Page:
Philadelphia has been getting a lot of attention lately for doing a lousy job of collecting the more than half-billion dollars it's owed in property-tax bills.
Critics say delinquents don't just rob the city of much-needed money; they also depress market values and hurt neighborhoods.
So which areas are being harmed the most from tax deadbeats, and how can City Council help?
Of Philadelphia's 10 Council districts, property-tax delinquents in Councilwoman Cindy Bass' district owe the most money: $94,151,727, according to our analysis of recent data.
Why? Bass pointed out that while her district includes affluent areas such as Chestnut Hill and West Mount Airy, it also includes neighborhoods that have been distressed for many years.
"There's a lot of need," she said. "You'll see the tax delinquency directly correlates with where you see the problems and the crime issues, the blight issues."
Second on the tax delinquency list is Council President Darrell Clarke's district, which includes Strawberry Mansion, Brewerytown and parts of Center City. Tax deadbeats there owe the city $88,807,574. Clarke isn't surprised.
"The reality is that in my Council district, we unfortunately have ... probably close to the majority of the vacant properties in the city," he said.
That's a problem because a large number of vacant properties are also tax delinquent.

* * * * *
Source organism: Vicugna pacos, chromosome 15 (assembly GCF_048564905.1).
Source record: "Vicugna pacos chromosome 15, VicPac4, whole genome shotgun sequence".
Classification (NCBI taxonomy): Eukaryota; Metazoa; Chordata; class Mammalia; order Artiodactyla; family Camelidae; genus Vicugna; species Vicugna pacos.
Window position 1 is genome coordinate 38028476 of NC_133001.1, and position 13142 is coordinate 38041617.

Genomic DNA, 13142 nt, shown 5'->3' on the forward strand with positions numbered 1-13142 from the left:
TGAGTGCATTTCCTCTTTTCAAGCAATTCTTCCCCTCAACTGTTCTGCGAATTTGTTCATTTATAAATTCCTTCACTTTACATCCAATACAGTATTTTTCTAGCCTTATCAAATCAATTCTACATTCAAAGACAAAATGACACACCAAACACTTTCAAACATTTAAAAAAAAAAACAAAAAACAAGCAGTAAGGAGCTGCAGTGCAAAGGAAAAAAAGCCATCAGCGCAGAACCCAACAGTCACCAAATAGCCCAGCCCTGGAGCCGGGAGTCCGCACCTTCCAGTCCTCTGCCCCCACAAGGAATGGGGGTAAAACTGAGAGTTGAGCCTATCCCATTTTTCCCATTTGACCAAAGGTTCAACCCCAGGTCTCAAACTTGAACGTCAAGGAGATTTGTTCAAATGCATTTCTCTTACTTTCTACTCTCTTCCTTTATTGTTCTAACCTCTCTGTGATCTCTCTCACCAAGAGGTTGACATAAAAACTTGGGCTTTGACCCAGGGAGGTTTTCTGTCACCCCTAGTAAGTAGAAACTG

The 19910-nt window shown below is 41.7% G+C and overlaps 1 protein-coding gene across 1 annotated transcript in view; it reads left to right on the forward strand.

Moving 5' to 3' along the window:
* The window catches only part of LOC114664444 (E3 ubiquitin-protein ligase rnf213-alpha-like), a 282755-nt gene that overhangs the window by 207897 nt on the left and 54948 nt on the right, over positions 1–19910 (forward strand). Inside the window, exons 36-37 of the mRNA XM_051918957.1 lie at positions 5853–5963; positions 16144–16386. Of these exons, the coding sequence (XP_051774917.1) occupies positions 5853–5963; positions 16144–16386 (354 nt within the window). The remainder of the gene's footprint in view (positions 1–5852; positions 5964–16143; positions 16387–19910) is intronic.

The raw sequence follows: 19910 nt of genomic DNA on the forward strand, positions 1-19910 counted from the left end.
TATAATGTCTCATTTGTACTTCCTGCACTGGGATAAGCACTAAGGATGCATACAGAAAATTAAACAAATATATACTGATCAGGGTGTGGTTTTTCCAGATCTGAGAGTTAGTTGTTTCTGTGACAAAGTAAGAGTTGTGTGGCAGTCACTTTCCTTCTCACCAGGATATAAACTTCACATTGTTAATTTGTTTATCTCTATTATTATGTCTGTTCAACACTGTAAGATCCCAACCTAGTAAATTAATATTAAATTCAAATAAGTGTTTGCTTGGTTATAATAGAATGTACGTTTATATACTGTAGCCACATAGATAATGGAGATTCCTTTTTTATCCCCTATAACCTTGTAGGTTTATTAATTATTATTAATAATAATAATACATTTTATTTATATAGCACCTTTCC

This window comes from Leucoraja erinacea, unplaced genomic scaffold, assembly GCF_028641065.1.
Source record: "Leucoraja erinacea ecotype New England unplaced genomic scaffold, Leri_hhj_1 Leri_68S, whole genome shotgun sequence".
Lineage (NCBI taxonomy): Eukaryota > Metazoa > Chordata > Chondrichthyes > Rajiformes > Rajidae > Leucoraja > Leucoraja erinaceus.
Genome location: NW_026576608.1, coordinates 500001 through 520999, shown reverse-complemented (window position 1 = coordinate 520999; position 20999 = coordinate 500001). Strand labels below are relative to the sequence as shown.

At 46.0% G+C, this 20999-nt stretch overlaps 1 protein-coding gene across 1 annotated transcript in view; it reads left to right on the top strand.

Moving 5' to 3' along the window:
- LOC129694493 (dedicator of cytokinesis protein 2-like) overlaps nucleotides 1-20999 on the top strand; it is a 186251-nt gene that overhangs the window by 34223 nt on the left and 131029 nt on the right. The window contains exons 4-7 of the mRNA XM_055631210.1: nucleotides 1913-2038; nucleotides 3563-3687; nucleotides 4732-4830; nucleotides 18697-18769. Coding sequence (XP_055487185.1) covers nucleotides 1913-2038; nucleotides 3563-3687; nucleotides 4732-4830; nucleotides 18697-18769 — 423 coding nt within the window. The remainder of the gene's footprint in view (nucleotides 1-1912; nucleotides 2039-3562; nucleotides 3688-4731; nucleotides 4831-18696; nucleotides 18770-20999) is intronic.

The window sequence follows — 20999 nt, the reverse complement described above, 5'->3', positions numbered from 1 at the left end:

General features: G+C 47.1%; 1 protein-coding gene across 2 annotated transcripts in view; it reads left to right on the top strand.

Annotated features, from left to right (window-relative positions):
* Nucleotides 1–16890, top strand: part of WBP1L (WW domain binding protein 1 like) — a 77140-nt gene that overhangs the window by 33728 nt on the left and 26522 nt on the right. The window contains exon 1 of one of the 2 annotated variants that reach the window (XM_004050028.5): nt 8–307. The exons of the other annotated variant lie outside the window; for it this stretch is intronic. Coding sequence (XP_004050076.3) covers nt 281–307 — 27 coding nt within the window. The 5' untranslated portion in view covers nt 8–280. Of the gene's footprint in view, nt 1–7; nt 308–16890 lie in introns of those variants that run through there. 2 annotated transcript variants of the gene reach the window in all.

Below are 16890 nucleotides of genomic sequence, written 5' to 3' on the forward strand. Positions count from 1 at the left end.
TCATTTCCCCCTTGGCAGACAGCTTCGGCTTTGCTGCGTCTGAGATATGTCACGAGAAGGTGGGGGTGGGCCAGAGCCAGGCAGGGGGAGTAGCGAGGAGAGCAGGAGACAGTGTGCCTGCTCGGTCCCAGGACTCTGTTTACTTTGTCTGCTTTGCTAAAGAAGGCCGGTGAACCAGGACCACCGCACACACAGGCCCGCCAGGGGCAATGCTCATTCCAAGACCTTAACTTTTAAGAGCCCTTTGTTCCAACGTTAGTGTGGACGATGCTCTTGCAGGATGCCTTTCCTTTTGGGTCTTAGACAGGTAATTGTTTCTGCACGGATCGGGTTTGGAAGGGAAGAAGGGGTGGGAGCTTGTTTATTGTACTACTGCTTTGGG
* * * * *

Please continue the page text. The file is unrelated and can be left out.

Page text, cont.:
In face of problem, Council powers limited
However, Council can only do so much about the problem, according to Clarke.
"Under the charter, we're extremely limited in terms of our executive powers," he said. "But the reality is we are constantly asked about vacant properties."
Council members aren't powerless, though. For clues to what Council can do, look to the districts with the smallest delinquency problem.
Northeast Philadelphia, including Mayfair, Fox Chase and Pennypack, is home to the city's smallest delinquency problem. Councilman Bobby Henon represents part of that area. Property-tax delinquents in his district owe $17,211,032, less than one-fifth of the total amount owed in Bass' district. Plus, according to an AxisPhilly analysis, Henon's district actually has more properties than Bass' district does.
Henon has an idea why his district fares relatively well.
"I think the unemployment rate is not as high as other districts," he said. "It's a working-class, traditional blue-collar district."
Henon, who just took office last year, is clearly lucky. At the same time, he has sent out letters to tax delinquents and pushed them to pay up as part of his "Bad Neighbor Initiative."
No stopping sheriff's sales
Henon said he also refuses to help postpone sheriff's sales when delinquent property owners come calling.
"I've received many calls for stays for sheriff's sales," he said. "I absolutely do not get involved in any sheriff's sales."
Henon said he's been encouraging other lawmakers to follow suit. He is optimistic that Council, which held hearings on the tax delinquency dilemma earlier this year, will help fix the problem.
Zack Stalberg, president of the government watchdog group Committee of Seventy, hopes times really have changed. He said some former Council members actually helped connected property-tax delinquents shirk their responsibilities in the past.
"Now there are signs that Council people and administration people, everybody, wants to see this done in a more fair way," he said. "But only time will really tell whether this new system can be fiddled with in quite the same way the old one could be."
This story was reported through a news coverage partnership between NBC10.com and NewsWorks.org